This issue really bothers me. Yes, the photo posts are the majority of it but I see it happening in all kinds of posts: videos uploaded to Tumblr w/o links (Tumblr’s video upload is reserved for videos you’ve taken yourself, no?); text w/o block-quotes and sources, etc. It’s especially disheartening when it’s from “reputable” Tumblrs.
From a Tumblr editor’s perspective, I cannot promote a post without proper link to the source, per Tumblr’s Editor Guidelines, and I refuse to reblog one based on the same criteria. Please take the extra minute and credit.
We (and a lot of our friends, big and small) have fallen short of these standards on some (recent!) occasions, and we’ve been fortunate enough to benefit from the patient instruction of a few standout wardens in the Tumblr community. So the only thing we’d add is: When somebody doesn’t attribute, call them on it! Chances are they’ll do the right thing.
Memo and great reminder to all WNYC Tumblr contributors! (A good post to “like” to keep handy for reference.) -L.A.
This is a great point, and one that should be made frequently. If we miss an attribution somewhere, please let us know. - J.K.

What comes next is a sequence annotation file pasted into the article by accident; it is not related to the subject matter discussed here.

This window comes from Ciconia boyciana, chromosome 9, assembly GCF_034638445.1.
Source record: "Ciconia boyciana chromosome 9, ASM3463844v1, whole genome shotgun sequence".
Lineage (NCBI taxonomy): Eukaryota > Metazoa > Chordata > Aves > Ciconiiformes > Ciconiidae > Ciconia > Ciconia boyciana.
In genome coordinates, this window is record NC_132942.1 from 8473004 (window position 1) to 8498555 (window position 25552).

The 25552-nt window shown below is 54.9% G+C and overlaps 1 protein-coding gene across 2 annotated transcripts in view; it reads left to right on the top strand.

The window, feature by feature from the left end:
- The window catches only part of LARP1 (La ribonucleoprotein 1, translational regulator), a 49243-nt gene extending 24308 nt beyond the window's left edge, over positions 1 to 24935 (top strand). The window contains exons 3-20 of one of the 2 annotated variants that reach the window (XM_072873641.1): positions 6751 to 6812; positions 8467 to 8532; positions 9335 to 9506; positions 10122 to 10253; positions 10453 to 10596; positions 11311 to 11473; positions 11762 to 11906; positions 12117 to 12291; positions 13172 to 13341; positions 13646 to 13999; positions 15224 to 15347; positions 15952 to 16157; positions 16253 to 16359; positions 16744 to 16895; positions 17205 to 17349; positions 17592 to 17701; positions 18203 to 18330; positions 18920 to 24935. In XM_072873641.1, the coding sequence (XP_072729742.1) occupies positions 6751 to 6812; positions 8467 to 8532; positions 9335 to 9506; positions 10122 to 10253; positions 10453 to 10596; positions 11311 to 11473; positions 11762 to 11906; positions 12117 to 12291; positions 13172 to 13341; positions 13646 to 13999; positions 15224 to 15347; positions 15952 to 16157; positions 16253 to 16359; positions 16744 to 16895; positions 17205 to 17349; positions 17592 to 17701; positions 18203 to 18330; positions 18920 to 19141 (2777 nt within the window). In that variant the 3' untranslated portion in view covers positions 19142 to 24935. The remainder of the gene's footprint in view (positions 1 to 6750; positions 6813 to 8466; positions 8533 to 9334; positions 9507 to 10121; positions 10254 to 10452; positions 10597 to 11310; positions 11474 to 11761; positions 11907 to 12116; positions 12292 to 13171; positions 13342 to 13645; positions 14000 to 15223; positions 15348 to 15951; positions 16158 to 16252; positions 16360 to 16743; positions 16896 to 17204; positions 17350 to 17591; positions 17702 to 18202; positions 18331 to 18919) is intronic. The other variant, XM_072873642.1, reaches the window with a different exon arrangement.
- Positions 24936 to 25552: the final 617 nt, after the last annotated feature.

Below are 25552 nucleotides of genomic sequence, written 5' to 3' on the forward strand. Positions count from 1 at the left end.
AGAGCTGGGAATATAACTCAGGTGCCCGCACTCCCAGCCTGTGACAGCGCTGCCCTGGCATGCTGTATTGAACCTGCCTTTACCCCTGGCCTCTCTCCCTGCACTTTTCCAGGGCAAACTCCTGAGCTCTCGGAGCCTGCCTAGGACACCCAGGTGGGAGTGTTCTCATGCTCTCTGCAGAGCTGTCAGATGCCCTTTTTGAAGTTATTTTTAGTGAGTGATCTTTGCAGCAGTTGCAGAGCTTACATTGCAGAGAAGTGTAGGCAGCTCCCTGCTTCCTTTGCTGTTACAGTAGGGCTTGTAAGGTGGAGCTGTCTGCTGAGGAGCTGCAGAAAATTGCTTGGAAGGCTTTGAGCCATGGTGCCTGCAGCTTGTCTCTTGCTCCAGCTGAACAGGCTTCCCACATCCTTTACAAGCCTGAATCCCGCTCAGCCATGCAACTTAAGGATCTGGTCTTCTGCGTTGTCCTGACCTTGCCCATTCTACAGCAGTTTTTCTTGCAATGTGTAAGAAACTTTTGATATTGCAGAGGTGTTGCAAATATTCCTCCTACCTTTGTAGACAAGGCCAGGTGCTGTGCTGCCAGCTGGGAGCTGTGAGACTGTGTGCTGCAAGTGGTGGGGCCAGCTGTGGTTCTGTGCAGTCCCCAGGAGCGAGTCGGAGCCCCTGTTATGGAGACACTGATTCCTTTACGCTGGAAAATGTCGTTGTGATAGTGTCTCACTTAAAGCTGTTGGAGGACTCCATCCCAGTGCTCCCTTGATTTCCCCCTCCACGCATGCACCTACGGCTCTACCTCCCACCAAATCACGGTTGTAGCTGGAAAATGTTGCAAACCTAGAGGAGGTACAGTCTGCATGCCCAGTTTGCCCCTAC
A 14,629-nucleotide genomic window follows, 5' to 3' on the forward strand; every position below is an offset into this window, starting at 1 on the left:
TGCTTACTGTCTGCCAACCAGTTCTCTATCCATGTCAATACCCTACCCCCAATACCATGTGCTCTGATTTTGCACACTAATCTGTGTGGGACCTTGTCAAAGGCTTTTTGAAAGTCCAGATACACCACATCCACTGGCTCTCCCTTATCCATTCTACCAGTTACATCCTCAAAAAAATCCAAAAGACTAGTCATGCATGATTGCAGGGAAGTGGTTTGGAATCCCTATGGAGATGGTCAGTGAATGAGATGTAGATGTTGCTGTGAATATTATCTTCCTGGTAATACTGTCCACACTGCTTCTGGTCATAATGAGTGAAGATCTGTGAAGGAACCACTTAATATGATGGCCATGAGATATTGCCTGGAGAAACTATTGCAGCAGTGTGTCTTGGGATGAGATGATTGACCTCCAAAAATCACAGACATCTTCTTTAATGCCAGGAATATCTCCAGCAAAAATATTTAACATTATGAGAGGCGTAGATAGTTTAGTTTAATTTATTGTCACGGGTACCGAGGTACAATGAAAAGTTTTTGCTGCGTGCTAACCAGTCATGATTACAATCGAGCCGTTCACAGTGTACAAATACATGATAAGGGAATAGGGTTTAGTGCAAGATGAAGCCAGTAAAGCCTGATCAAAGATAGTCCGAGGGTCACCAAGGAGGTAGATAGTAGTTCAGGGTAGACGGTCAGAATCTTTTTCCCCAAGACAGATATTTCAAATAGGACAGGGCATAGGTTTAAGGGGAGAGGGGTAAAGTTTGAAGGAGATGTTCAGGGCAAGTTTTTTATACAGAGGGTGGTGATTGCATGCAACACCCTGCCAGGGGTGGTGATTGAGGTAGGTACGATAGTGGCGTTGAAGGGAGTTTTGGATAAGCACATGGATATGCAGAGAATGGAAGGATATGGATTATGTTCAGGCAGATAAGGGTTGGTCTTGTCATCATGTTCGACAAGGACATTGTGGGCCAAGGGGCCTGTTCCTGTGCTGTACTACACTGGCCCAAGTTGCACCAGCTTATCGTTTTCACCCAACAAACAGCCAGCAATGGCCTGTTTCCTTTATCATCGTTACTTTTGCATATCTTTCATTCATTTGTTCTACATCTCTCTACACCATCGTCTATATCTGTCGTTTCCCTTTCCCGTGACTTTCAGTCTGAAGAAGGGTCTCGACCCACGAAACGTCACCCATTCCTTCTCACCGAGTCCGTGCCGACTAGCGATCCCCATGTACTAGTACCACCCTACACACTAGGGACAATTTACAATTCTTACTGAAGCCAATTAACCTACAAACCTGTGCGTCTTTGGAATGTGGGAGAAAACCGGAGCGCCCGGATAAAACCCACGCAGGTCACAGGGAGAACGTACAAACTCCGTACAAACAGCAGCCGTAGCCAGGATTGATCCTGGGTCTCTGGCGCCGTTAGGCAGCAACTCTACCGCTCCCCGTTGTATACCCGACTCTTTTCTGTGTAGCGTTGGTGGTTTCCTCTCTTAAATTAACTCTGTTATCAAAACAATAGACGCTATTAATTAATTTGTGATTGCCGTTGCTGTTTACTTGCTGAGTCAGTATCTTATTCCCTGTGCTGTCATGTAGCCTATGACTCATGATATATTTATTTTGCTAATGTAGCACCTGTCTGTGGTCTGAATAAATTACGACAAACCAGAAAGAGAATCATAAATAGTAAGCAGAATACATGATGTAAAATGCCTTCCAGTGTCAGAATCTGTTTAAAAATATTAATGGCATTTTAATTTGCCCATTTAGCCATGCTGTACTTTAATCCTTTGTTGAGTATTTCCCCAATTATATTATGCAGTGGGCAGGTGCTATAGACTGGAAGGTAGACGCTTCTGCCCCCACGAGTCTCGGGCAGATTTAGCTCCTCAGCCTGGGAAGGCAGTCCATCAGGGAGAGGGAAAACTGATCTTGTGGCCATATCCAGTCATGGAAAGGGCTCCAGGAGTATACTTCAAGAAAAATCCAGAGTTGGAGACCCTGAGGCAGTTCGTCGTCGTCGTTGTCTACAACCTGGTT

Great points all around, and an ideal to aspire to. But one important question:
Has someone sent this to 9gag?
FJP: And this is why everyone should study this image.
Via Pina Jane Bijkerk:
The biggie version can be seen here.
Via the New York Times:
An Egyptian blogger was sentenced Monday to three years in prison for criticizing the military in what human rights advocates called one of the more alarming violations of freedom of expression since a popular uprising led to the ouster of President Hosni Mubarak two months ago
The blogger, Maikel Nabil, 26, had assailed the Egyptian armed forces for what he called its continuation of the corruption and anti-democratic practices of Mr. Mubarak. Mr. Nabil often quoted from reports by established human rights groups.
Kenna McHugh, Is the New York Times Tumblr Actual Journalism? [via Social Times]
Is blogging journalism? This is going to get ugly.
FJP: That’s like saying I don’t think a pen and a piece of paper is a journalistic platform. Someone’s mistaking the medium for the message.